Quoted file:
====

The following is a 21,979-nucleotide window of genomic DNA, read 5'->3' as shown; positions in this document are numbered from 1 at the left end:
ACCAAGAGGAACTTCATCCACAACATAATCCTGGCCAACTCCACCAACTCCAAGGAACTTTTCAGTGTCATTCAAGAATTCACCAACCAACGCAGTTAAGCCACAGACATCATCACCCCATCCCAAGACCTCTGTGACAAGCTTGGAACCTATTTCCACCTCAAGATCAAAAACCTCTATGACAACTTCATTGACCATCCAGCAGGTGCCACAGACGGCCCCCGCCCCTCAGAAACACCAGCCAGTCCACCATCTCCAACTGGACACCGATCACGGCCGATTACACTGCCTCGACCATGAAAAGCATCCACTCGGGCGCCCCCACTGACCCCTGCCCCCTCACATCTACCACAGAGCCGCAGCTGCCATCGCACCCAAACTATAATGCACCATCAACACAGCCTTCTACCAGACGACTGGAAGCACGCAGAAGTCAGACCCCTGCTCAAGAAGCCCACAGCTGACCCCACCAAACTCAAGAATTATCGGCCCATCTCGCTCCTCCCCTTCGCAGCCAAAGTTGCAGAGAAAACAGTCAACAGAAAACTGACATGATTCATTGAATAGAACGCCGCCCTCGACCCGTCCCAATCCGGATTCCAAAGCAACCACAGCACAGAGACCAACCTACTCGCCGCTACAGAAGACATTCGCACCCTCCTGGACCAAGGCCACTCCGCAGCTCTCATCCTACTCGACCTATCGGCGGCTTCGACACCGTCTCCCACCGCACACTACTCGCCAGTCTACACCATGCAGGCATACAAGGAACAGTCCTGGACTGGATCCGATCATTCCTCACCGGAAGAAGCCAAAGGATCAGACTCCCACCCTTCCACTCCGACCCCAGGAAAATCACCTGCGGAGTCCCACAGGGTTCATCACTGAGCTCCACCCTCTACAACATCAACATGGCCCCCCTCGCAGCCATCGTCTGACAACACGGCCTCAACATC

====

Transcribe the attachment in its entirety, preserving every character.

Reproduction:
The following is a 21,979-nucleotide window of genomic DNA, read 5'->3' as shown; positions in this document are numbered from 1 at the left end:
ACCAAGAGGAACTTCATCCACAACATAATCCTGGCCAACTCCACCAACTCCAAGGAACTTTTCAGTGTCATTCAAGAATTCACCAACCAACGCAGTTAAGCCACAGACATCATCACCCCATCCCAAGACCTCTGTGACAAGCTTGGAACCTATTTCCACCTCAAGATCAAAAACCTCTATGACAACTTCATTGACCATCCAGCAGGTGCCACAGACGGCCCCCGCCCCTCAGAAACACCAGCCAGTCCACCATCTCCAACTGGACACCGATCACGGCCGATTACACTGCCTCGACCATGAAAAGCATCCACTCGGGCGCCCCCACTGACCCCTGCCCCCTCACATCTACCACAGAGCCGCAGCTGCCATCGCACCCAAACTATAATGCACCATCAACACAGCCTTCTACCAGACGACTGGAAGCACGCAGAAGTCAGACCCCTGCTCAAGAAGCCCACAGCTGACCCCACCAAACTCAAGAATTATCGGCCCATCTCGCTCCTCCCCTTCGCAGCCAAAGTTGCAGAGAAAACAGTCAACAGAAAACTGACATGATTCATTGAATAGAACGCCGCCCTCGACCCGTCCCAATCCGGATTCCAAAGCAACCACAGCACAGAGACCAACCTACTCGCCGCTACAGAAGACATTCGCACCCTCCTGGACCAAGGCCACTCCGCAGCTCTCATCCTACTCGACCTATCGGCGGCTTCGACACCGTCTCCCACCGCACACTACTCGCCAGTCTACACCATGCAGGCATACAAGGAACAGTCCTGGACTGGATCCGATCATTCCTCACCGGAAGAAGCCAAAGGATCAGACTCCCACCCTTCCACTCCGACCCCAGGAAAATCACCTGCGGAGTCCCACAGGGTTCATCACTGAGCTCCACCCTCTACAACATCAACATGGCCCCCCTCGCAGCCATCGTCTGACAACACGGCCTCAACATC